We cannot allow vile abuse to force disabled people offline
It’s clear that self-regulation of social media has failed to protect disabled people. It’s time for the law to change, writes Helen Jones
This week the Petitions Committee, which I chair, published our report “online abuse and the experience of disabled people.” It details a toxic online culture which is driving disabled people, not just from social media, but all kinds of online platforms.
The UK Parliament e-Petitions site is the most popular parliamentary site of its type in the world. On average it gets around 1,400 petitions a month. Its debates are the most watched debates in the House of Commons. It brings issues to Parliament that would not otherwise be considered, can lead to changes in Government policy, and most importantly give voices to people who feel they don’t have one. Petitions through the Parliament and Government site can lead to sustained action, like our report.
Yet sometimes I am truly shocked by the fact people are not given a say in the issues that affect them most. Social media can be an incredible resource for disabled people to communicate, campaign, challenge stereotypes and share experiences. Online platforms allow access to many services, for people to manage their careers or to shop. For disabled people these online resources are often vital.
I was shocked that, again and again over the last year, we heard that disabled people were not consulted or considered during the development of internet safety policies. The most shameful finding of all is that while we heard disabled people are being forced offline, it was often unclear whether their abusers face any consequences.
The inquiry was triggered by a petition on started by Katie Price, which attracted 221,914 signatures before it closed early due to the 2017 General Election. It talked about online abuse directed at people from all backgrounds, but also highlighted disgusting abuse directed at her disabled son, Harvey. The petition called on the Government to “make online abuse a specific criminal offence and create a register of offenders”.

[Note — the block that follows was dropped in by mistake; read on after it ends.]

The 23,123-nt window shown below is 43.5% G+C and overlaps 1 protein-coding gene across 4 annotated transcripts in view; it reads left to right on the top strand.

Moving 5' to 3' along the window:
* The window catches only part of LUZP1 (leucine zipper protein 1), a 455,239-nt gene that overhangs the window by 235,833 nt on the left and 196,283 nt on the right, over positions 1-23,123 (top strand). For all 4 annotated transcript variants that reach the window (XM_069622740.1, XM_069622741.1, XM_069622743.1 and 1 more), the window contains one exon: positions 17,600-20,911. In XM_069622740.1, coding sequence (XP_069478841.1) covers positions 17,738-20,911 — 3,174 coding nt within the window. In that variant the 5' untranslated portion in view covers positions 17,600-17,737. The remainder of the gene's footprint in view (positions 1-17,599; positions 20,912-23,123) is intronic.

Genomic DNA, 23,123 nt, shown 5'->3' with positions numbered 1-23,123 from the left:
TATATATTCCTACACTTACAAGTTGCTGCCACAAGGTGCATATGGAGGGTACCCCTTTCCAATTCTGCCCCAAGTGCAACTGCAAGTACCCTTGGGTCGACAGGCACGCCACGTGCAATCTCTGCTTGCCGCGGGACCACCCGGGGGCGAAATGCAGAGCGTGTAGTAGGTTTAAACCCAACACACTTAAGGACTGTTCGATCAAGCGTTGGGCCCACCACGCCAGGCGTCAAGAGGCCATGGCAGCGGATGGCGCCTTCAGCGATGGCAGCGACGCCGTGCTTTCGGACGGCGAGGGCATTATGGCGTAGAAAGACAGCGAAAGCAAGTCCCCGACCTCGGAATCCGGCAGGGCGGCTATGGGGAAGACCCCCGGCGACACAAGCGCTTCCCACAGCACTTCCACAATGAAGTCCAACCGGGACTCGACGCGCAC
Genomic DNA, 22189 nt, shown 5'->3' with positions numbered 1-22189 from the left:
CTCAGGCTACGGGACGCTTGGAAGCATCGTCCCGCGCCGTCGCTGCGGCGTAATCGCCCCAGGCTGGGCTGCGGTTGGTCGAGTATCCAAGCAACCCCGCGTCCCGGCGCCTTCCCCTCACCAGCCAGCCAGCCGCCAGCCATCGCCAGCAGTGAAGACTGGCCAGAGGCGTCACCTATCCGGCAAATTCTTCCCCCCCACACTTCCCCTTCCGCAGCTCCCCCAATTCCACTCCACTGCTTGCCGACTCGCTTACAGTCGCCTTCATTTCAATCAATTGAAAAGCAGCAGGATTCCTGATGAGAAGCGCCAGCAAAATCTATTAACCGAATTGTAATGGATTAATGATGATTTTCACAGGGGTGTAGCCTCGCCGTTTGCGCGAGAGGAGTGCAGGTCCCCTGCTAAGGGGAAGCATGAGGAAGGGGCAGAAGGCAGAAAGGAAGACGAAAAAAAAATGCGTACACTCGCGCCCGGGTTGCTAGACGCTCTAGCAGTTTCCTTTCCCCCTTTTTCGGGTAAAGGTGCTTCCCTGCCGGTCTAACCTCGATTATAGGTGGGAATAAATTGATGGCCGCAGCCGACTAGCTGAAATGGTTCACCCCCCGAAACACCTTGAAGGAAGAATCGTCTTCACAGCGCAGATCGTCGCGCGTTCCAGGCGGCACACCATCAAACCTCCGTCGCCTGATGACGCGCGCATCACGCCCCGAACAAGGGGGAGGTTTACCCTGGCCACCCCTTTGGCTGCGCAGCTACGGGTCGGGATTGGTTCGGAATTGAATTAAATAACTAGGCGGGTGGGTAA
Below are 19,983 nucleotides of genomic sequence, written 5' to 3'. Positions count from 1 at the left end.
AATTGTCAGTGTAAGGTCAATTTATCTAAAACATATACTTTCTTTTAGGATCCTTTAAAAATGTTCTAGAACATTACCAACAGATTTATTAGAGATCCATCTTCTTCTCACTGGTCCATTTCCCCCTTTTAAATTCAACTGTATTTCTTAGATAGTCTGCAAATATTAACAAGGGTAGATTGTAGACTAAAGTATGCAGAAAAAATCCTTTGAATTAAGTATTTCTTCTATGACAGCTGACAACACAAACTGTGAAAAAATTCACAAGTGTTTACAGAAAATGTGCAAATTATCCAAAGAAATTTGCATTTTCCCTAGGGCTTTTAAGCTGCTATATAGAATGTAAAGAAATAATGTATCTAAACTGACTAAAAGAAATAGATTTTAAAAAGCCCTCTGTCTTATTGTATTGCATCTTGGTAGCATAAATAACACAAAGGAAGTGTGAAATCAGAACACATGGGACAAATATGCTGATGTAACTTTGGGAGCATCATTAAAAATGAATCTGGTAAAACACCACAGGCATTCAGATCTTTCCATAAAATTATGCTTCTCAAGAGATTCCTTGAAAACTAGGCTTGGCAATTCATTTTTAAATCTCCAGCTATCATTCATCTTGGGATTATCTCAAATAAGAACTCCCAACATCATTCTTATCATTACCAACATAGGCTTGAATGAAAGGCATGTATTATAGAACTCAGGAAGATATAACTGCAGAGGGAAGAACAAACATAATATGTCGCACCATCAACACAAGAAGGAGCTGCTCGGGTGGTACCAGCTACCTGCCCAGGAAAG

The experiences of Katie and Harvey highlighted a wider problem, one that not enough people seem to be listening to.
During the inquiry, my colleagues and I on the Petitions Committee took oral evidence from Google, Facebook and Twitter, representatives from the police and disability campaigners. We heard that disabled people didn’t feel the law gave them the same protections from hate crimes. After listening to all the evidence, it was clear self-regulation has failed disabled people and the law must change.
Disabled people told us of receiving messages such as “Why don’t you just kill yourself.” We would not expect people to avoid their town centre, local park or place of work to avoid sustained abuse or violent threats, so how can this be acceptable online? In this modern world online spaces can often be as important as physical spaces. The law needs to accommodate this.
This matters because the internet and social media can have a positive impact. We also heard many stories from disabled people who told us how online platforms are used to support one another, share information, combat abuse and challenge misinformation.
I hope the Government will agree with our report that there is no excuse for the continued failure to make online platforms safe for disabled people. We expect action from social media companies, who must be much more proactive in seeking out abuse and offensive content.
We also want the Government to review the law in this area as it is clearly not fit for purpose. They must do so after consultation with disabled people for too many decisions about them are being made without any discussion with them. The law must change.
Helen Jones is Labour MP Warrington North and chair of the Petitions Committee